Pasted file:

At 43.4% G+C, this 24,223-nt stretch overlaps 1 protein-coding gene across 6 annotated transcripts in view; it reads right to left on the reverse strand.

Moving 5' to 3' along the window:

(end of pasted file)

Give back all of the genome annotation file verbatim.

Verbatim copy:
At 43.4% G+C, this 24,223-nt stretch overlaps 1 protein-coding gene across 6 annotated transcripts in view; it reads right to left on the reverse strand.

Moving 5' to 3' along the window: